At the smarter E-Intersolar Europe trade show this week, awards have been given to the technologies driving the energy transition to a low carbon future. Prizes include the Intersolar Award, recognizing PV technology; the EES prize for storage innovation; and the smarter E awards – one of which was given to an off-grid agricultural project in Australia.
At yesterday’s smarter E Forum – which closed the first session of the three-day Intersolar Europe expo being held in Munich – awards were handed out to the top innovations in each of the trade show’s areas of focus.
The Intersolar Award – being decided for the 11th time – was given to ABB for its PVS-175-TL inverter; to Hanwha Q Cells for its new Q.PEAK DUO G5 module; and to Krinner Solar, for its CAS² computer-aided solar structure.
Swiss power electronics specialist ABB’s product impressed the jury with innovations focused on limiting electrical losses as well as its high power density and versatile operating temperature range. Hanwha’s latest module innovation, meanwhile, was singled out for multiple advances that reduce electrical and optical losses in a combination that offers strong shading performance, mechanical stability and an impressive temperature coefficient. The third prizewinner, Krinner Solar, won recognition for an integrated hardware and software tool used for the design and planning of large scale PV plants. The product was chosen as representing an important step towards the digitalization of the energy world, as well as for simplifying the plant development process and for providing data for bank and insurance companies and operator requirements.
The smarter E award
As part of the trade show’s format for 2018 a new award was inaugurated at Wednesday’s forum, with two separate categories – Outstanding Projects and Smart Renewable Energy.
Three winners were recognized in each category, with a project award given to Bach Khoa Investment Development of Solar Energy Corporation (Solar BK), for its Solar Experience Space at Ho Chi Minh City University of Technology, in Vietnam. The project is a showcase of energy products developed by Vietnamese scientists, which was chosen for its potential to bring clean energy technology to society.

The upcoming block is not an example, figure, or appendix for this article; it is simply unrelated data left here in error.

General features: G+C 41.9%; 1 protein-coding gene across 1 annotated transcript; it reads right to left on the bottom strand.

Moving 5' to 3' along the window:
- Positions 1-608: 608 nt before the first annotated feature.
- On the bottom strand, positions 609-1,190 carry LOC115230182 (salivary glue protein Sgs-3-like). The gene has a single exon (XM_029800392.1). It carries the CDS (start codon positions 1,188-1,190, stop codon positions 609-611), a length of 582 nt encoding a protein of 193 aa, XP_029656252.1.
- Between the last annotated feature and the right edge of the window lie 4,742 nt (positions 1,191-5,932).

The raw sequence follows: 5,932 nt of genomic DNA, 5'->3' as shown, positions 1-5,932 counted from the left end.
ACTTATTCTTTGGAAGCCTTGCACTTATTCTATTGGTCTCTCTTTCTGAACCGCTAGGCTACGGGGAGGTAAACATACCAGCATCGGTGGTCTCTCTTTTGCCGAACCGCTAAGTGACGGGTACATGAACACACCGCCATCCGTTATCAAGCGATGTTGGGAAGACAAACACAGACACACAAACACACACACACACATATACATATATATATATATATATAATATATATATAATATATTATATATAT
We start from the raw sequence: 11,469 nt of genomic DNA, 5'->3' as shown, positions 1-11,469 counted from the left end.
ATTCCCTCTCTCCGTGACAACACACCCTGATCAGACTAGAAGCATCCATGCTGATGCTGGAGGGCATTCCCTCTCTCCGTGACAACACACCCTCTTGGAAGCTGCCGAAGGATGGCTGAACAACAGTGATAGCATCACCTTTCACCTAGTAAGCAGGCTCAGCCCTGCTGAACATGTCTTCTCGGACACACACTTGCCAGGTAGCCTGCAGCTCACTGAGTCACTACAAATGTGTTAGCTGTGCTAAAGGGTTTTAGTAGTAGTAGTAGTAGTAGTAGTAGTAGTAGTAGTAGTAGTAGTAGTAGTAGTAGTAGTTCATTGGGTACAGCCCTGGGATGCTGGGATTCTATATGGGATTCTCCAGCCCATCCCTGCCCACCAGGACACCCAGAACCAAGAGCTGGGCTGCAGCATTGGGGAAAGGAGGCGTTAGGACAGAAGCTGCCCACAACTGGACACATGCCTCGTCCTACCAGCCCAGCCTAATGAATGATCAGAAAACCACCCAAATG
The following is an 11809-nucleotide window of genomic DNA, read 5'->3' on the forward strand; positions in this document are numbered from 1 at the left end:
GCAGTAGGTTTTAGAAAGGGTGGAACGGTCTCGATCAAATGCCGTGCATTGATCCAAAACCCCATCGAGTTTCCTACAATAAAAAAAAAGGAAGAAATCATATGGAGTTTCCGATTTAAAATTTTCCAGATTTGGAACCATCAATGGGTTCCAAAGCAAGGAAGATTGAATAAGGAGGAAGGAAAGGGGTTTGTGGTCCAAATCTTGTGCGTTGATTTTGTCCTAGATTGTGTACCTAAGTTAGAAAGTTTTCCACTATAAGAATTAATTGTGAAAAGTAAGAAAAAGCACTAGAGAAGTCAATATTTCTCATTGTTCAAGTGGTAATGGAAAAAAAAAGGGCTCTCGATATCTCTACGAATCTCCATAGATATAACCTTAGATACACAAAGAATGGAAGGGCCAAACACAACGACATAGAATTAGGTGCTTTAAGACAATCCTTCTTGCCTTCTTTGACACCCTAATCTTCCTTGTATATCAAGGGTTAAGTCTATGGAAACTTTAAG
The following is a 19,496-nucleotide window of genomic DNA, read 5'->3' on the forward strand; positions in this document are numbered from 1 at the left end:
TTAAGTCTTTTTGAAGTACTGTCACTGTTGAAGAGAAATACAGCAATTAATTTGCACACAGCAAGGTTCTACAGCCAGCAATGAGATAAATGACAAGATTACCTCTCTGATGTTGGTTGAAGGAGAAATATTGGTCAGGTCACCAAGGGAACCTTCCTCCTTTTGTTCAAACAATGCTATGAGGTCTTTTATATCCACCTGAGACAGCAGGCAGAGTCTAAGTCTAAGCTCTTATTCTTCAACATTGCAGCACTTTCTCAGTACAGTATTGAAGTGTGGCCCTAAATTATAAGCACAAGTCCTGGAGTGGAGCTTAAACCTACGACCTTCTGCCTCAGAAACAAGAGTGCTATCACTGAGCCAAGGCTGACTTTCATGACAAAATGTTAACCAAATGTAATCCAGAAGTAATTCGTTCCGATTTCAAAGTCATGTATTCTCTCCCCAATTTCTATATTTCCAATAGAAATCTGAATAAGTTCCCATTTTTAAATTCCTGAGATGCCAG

U.S. thin film giant First Solar was recognized for the extensive testing conducted at a 300 MW project in California which has proved large scale solar plants can provide valuable services to a regional grid. The jury was impressed by the project’s potential to prove the value of solar, and its ability to convince stakeholders and investors of renewables’ reliability.
An innovative agricultural project in Australia – developed by Unlimited Energy Australia and German commercial battery specialist Tesvolt – was also selected for its demonstration of integrated storage technologies and large scale energy independence. The project is an avocado farm, now operating entirely off-grid thanks to a 53 kW PV installation that combines 160 kWh of salt-water batteries and 48 kWh of lithium storage.
The EES Award, in its fifth year, aims to recognize innovations in energy storage, and selected another three technologies as noteworthy. Prizes were given to SMA, for its storage inverter with grid-forming capabilities; to SOCOMEC’s Microgrid Energy Storage Solution; and to Dynapower Company, LLC., for its Dynapower DC power conversion system.
SMA’s new product impressed with its ability to develop and operate microgrids with a high penetration of renewables; SOCOMEC’s solution received recognition for the way it can maximize PV integration in a cost effective solution for an isolated area; and Dynapower’s innovation was chosen as one of the first providers of a solution for the integration of a utility-scale, DC-coupled solar-plus-storage project.
Source PV Magazine